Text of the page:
The phylogeny of the indigenous Indian-specific mitochondrial DNA (mtDNA) haplogroups have been determined and refined in previous reports. Similar to mtDNA superhaplogroups M and N, a profusion of reports are also available for superhaplogroup R. However, there is a dearth of information on South Asian subhaplogroups in particular, including R8. Therefore, we ought to access the genealogy and pre-historic expansion of haplogroup R8 which is considered one of the autochthonous lineages of South Asia.
Upon screening the mtDNA of 5,836 individuals belonging to 104 distinct ethnic populations of the Indian subcontinent, we found 54 individuals with the HVS-I motif that defines the R8 haplogroup. Complete mtDNA sequencing of these 54 individuals revealed two deep-rooted subclades: R8a and R8b. Furthermore, these subclades split into several fine subclades. An isofrequency contour map detected the highest frequency of R8 in the state of Orissa. Spearman's rank correlation analysis suggests significant correlation of R8 occurrence with geography.
The coalescent age of newly-characterized subclades of R8, R8a (15.4±7.2 Kya) and R8b (25.7±10.2 Kya) indicates that the initial maternal colonization of this haplogroup occurred during the middle and upper Paleolithic period, roughly around 40 to 45 Kya. These results signify that the southern part of Orissa currently inhabited by Munda speakers is likely the origin of these autochthonous maternal deep-rooted haplogroups. Our high-resolution study on the genesis of R8 haplogroup provides ample evidence of its deep-rooted ancestry among the Orissa (Austro-Asiatic) tribes.
Citation: Thangaraj K, Nandan A, Sharma V, Sharma VK, Eaaswarkhanth M, et al. (2009) Deep Rooting In-Situ Expansion of mtDNA Haplogroup R8 in South Asia. PLoS ONE 4(8): e6545. doi:10.1371/journal.pone.0006545
Editor: Niyaz Ahmed, University of Hyderabad, India
Received: May 27, 2009; Accepted: June 14, 2009; Published: August 7, 2009
Copyright: © 2009 Thangaraj et al. This is an open-access article distributed under the terms of the Creative Commons Attribution License, which permits unrestricted use, distribution, and reproduction in any medium, provided the original author and source are credited.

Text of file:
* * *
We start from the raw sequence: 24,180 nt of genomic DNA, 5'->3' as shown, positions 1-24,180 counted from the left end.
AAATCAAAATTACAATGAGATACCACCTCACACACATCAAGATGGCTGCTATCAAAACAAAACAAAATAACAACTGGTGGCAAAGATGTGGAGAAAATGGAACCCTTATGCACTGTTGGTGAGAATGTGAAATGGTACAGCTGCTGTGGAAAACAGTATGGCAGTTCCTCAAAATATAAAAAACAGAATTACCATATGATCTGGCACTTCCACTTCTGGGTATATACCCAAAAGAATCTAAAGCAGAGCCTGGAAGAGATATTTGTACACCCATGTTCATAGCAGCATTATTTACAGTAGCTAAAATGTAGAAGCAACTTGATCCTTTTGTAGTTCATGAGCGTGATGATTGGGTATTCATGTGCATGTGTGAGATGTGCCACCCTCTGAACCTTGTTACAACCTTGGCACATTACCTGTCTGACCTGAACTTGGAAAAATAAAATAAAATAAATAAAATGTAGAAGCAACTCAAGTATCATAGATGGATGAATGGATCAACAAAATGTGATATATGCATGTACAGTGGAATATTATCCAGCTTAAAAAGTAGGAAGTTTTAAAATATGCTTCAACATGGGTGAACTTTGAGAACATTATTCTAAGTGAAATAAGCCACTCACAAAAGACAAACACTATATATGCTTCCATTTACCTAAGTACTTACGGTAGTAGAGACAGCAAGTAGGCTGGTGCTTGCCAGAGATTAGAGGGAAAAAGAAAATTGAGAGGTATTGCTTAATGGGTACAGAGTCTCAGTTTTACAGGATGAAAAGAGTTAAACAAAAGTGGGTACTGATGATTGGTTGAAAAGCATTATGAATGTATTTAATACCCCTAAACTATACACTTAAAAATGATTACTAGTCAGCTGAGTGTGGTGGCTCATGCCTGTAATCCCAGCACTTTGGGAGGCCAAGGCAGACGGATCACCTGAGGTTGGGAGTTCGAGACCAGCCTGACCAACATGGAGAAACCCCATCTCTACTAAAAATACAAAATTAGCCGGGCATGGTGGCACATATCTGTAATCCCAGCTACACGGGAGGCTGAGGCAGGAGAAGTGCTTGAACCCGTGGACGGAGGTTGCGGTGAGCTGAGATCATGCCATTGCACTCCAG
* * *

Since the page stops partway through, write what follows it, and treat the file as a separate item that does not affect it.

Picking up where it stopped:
Funding: This work was supported by the Council of Scientific and Industrial Research (CSIR) and Indian Council of Medical Research (ICMR), Government of India. The funders had no role in the study design, data collection and analysis, decision to publish, or preparation of the manuscript.
Competing interests: The authors have declared that no competing interests exist.
India is a melting pot of multi-lingual populations with a unique complex genome diversity . The linguistic diversity prevalent among Indian populations is associated with the presence of four linguistic families: Dravidian (DR), Indo-European (IE), Austro-Asiatic (AA) and Tibeto-Burman (TB) . Of these four groups, AA tribes are considered to be the first settlers of the Indian subcontinent, representing about 30 endogamous tribal populations . The AA linguistic family is traditionally divided into two basic subfamilies: Mon-Khmer and Mundari . Among these two subfamilies, Mundari speakers, the traditional hunter-gatherers, are exclusively found in the Indian subcontinent –. Because Mundari populations are considered to be the earliest inhabitants of the Indian subcontinent, their migration during demic expansion of the agriculturalists in the Neolithic era, as has been suggested for Mon-Khmer speaking Nicobarese , appears doubtful.
Numerous studies employing evolutionary-informative markers have demonstrated the origin of various linguistic populations in India –. The phylogeny of Indian mitochondrial DNA (mtDNA) is characterized predominantly by several indigenous haplogroups dispersed exclusively throughout the Indian subcontinent and partially by West Eurasian lineages –. The autochthonous mtDNA haplogroups in Indian populations include: U2a-c R5-8, R30, R31, N1d and N5 in haplogroup N and M2-M6, M30-50 in haplogroup M –. Among the two founder haplogroups, M and N, the former is more prevalent than the latter in the Indian populace , . An extrapolation of studies on the N haplogroup led to the discovery of R and several other haplogroups such as U2a-c, R5-R8, R30, R31, N1d and N5 , –. It has been estimated that the first footprint of haplogroup R in India took place ~65Kya and is known as the third most frequent haplogroup, encompassing 11% of the total haplogroups in India after M and N –. Significantly, haplogroups R6 and R7 are more frequent among AA speakers than among other linguistic groups .